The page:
Against Despair, Towards Desires

This a work both of self-analysis and of theoretical considerations about the psychological nature of human beings. Given the immense amount of work and time it'll require, I decided to split it in parts, and slowly go about updating and completing them, as my own capacities and time permits. As such, I do not know when it'll be done; still, I feel that even in its incomplete forms it might be of interest to others.


I.

People do things. And they do things for particular reasons. Obviously, this is a self-evident fact, and as such it seems like a waste of space to point it out. On the contrary, this assertion is perhaps the very core of what I'm interested in thinking about: yes, people do things for particular reasons, but this flies in the face of actual lived experience. If all actions are taken with a purpose, how come there are so many times when we ourselves act without the slightest understanding of the reasons for doing so? To say that actions have motive behind them is not the same as saying that such motive is necessarily either rational or conscious.

I say this as a strong critique of my previous attempt of writing about the subject, which was, though earnest, rather naive. There, I attempted to solve this thorny problem of explaining why people do seemingly incomprehensible things through the mechanism of the "gap", that is, a discrepancy between a person's desires and the fact that a cruel capitalist world impedes their realization. This is, I believe, not wrong per se, but woefully incomplete. Yes, there are plenty of times when such a fact is the case, and in particular conspicuous occasions (the broken soldier drinking to forget, the alienated worker feeling miserable, etc.) this is sufficient enough explanation, if shallow.

The problem is, and what I had not realized, is that the world does not work merely like an immense pressure crushing the person; the truth, rather, is that if the external world is the primary cause for psychological misery, it is not the only one; or, to be more clear: we tend to internalize and to make such suffering our own. An example ought to be put forward: say, a child grows up in a authoritarian household, and as a coping/self-defense mechanism starts to preemptively appease others or put himself or herself down in order to avoid brutal "punishment". Under my previous interpretation, when the child eventually gets out from the authoritarian household, they would quickly get better and drop these noxious habits—something which, indeed, does happen sometimes—, but the problem is that quite often they'll keep this behavior well into adulthood, and which at that point it has become a strong neurosis.

As such, the sad reality is that we tend to (many times unconsciously) make our symptoms our own, that is, to make them part and parcel of ourselves. And in such a case can we really keep saying that the cause of the symptom are the authoritarian parents? Not really. If they have the original blame, the continuation of the toxic behavior on the child becomes a matter of the internal making of the child, something which is much harder to "treat" than merely ensuring the child gets actually decent guardians. Under such circumstances the idea of the "gap" is entirely useless; it is not that the child desires something impossible, but rather that the mechanism which protects their psyche and which makes them desiring subjects has become irrevocably distorted, and any real attempt to cure the child of their ailment must take front and center their internal mechanisms, not only their external situations.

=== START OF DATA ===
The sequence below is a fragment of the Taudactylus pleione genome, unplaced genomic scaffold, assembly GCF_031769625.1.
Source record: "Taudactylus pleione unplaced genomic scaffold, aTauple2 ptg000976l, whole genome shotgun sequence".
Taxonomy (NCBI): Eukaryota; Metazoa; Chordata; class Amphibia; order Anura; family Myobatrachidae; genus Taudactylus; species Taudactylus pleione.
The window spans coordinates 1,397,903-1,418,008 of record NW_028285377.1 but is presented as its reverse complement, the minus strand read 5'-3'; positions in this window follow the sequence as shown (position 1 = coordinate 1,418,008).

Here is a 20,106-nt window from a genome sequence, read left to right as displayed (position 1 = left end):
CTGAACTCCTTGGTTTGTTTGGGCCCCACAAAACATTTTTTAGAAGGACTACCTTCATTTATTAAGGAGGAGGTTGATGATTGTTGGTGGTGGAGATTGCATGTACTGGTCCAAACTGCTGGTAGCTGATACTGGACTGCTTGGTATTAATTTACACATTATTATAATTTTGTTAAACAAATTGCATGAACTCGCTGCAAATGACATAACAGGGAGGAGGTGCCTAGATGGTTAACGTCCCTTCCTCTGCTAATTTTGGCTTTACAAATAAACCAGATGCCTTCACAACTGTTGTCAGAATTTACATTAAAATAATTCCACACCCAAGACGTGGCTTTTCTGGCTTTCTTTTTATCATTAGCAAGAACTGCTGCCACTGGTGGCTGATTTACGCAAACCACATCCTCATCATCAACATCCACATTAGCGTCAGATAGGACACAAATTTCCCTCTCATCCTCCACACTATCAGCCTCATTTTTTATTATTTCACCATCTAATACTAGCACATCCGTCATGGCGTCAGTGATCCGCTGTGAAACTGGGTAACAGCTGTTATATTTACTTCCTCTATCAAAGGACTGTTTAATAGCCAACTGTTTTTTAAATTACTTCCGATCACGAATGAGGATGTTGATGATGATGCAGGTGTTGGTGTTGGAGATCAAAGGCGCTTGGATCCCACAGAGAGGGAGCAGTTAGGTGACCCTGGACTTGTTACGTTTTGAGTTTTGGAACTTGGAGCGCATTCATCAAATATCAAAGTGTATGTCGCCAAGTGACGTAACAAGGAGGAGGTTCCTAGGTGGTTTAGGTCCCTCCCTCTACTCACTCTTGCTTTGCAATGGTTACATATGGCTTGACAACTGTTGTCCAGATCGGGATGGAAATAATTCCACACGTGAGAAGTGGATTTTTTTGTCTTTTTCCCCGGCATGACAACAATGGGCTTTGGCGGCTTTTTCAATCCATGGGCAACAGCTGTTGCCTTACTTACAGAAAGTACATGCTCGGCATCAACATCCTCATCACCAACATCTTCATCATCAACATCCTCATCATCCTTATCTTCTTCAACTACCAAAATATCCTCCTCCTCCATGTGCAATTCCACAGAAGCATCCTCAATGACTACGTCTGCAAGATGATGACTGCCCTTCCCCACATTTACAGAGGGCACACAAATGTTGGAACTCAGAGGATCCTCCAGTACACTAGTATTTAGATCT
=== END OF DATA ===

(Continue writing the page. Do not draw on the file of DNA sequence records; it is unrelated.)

The more philosophically inclined may have noticed that this scheme seems to follow a particularly (Hegelian/Marxist) dialectical scheme: the original phenomenon is external, but the process by its own impetus becomes its opposite, namely, an internal phenomenon. Obviously this is not a call to ignore the outside world and pretend that a capitalist world is just; but rather to understand that the brutal oppression caused by this world is far more complicated that it seems at first glance. Still, I still stand by a lot of what I've wrote before, but it must be taken as an incomplete interpretation, bound to fail to explain too many things.

II.

Given that my previous interpretation was unsatisfactory, I feel bound to put forward a new attempt to understand not only addictions (the main theme of the previous article), but psychological conditions in general. This is obviously an immense subject, and an article would never be enough to even scratch the surface of the question. Still, it seems to me that the attempt to grapple with this theme is not only an interesting intellectual exercise, but a very helpful aid in dealing with my own difficulties, neuroses, and the like. This is, as with everything else on this website, a rather personal matter.